“S’il vous plaît Angie, take zee cheel peel!”
James A. Kostohryz
A good friend of mine who works at the finance ministry of one of Europe’s major economies sent me an article in the Spanish press over the weekend that sent shivers down my spine. According to confidential sources – and given credence by my friend – Germany is preparing a radical assault on ECB governance.
If the sources are accurate, it is my view that this assault on ECB governance is merely one step in a German grand strategy to radically restructure the euro and/or pave the way for a German exit from it.
This story published on Saturday gains a great deal of credence after Merkel ratcheted up the pressure today at her party (CDU) conference for a “breakthrough to a New Europe” characterized by closer political ties, tighter budget rules and less individual sovereignty for member states. Merkel said that the European Union needs to develop new structures – and that would mean more Europe, not less.
According to the cited article from the Spanish press, at the next EU summit on December 9, Germany will propose a series of reforms to the “Treaty of Berlin” aimed at creating a much more unified governance of European economies. According to the article, the CDU is preparing a resolution that calls for a reform of EU laws to make the vote of each member state proportionate to its GDP. This would guarantee German supremacy within the ECB and would allow it to dictate policy to all 17 eurozone nations.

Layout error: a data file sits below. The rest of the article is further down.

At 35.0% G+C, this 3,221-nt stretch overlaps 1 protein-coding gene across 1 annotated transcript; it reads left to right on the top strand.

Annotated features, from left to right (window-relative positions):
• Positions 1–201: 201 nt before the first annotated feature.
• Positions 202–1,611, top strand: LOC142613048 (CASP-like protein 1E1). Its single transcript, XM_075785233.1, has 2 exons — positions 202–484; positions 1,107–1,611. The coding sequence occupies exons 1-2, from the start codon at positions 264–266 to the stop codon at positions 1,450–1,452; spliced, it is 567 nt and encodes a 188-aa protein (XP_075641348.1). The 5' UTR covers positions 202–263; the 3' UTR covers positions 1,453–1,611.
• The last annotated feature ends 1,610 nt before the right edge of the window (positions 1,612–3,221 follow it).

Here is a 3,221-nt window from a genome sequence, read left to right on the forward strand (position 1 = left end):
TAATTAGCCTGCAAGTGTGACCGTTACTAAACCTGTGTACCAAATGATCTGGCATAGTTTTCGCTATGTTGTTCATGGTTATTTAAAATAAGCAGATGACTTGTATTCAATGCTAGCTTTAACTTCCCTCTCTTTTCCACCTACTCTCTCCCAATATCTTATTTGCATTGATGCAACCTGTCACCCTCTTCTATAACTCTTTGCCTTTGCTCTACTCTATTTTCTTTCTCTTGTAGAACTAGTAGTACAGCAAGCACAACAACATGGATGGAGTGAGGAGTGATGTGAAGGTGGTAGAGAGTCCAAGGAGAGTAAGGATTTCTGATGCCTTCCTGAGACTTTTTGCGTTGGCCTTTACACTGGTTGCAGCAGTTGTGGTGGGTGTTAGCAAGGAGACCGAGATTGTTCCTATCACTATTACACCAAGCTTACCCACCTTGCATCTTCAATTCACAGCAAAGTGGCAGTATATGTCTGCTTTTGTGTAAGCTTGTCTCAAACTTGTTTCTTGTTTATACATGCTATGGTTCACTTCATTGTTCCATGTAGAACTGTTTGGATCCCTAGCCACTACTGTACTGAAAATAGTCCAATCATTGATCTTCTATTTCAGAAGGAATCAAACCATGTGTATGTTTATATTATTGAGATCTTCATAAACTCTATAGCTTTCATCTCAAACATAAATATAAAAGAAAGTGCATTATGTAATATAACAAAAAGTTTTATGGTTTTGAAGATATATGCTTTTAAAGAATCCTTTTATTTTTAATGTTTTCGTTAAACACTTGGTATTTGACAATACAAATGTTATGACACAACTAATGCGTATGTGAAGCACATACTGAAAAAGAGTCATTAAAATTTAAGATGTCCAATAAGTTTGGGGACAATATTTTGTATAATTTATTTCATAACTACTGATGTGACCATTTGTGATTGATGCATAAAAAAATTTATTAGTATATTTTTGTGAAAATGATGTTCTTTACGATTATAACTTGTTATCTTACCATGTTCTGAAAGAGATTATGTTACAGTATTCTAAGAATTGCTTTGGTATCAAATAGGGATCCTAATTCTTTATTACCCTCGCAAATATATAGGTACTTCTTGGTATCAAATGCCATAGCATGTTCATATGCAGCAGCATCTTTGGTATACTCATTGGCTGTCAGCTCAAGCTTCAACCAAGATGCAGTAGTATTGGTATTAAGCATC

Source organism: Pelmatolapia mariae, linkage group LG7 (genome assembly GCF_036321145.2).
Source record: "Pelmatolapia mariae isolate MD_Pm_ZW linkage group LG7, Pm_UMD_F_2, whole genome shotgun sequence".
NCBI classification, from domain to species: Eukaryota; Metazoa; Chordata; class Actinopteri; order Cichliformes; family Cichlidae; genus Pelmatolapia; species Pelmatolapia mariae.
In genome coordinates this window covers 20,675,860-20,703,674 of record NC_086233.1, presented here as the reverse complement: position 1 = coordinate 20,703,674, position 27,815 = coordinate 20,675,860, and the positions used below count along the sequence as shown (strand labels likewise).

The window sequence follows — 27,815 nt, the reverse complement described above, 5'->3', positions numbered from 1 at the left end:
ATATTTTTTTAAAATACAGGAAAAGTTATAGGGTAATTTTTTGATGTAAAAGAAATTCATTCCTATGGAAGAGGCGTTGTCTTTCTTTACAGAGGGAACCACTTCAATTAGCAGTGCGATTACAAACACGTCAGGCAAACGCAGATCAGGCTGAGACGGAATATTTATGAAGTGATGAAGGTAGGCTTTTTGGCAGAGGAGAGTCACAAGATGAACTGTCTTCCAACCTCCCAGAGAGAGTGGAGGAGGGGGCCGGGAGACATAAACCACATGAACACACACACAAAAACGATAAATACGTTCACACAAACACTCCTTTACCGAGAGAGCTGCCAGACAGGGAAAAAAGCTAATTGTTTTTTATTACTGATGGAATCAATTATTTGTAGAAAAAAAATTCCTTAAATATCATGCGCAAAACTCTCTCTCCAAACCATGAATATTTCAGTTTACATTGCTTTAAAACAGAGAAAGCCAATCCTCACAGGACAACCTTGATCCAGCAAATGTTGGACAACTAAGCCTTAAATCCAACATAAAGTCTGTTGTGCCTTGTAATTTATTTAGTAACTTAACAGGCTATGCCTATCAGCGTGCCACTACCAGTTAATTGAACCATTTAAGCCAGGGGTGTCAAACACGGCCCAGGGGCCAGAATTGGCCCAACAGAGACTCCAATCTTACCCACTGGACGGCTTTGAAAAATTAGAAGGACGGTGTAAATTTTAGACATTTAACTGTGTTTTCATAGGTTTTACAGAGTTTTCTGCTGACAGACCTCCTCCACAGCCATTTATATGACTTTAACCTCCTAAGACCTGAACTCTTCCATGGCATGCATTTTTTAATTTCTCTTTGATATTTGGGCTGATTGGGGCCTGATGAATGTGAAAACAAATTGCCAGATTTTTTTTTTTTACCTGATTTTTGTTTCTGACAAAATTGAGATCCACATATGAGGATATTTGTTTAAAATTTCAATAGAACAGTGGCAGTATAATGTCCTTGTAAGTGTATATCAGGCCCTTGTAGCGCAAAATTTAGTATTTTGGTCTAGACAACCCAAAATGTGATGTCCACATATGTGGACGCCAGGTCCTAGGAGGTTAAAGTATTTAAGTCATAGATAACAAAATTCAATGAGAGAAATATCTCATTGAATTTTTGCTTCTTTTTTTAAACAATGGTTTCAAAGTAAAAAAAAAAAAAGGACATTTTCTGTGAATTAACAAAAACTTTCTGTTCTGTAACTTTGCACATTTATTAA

Germany apparently wants to capitalize on the fact that the bailout mechanisms introduced so far are clearly inadequate. In exchange for one-off support on various extended bailout measures, the Germans want new governance rules to recognize German supremacy within the European Union.
One key demand that the Germans will make in exchange for their support for extended bailout measures will be that the vote of member states within the ECB Governing Council would be made proportionate to GDP. Currently each member state has one vote – i.e. Malta’s vote has the same weight within the governing council as Germany’s. Under the new scheme Germany would have 27 votes out of 100 while France would have 21. This means that Germany, France and one more ally could essentially dictate monetary policy to the other 14 member states.
The Germans would apparently be couching this power-grab in the context of more generous bailout concessions to the PIIGS. The proposal is structured as a quid pro quo. Either member states accede to the new structure, or Germany will withhold support for bailouts. According to Ralph Brinkhous a CDU member of the German parliament’s finance committee, Merkel’s message “is that we either we get more Europe now or the project will die.”
In other words, it’s my way or the autobahn.
The driving force behind the ECB power grab is that the Germans have become alarmed over what they see as the wayward initiatives of the ECB in recent months to bail out Italy and Spain by purchasing their bonds on the secondary market.
German outrage over this policy has been well documented…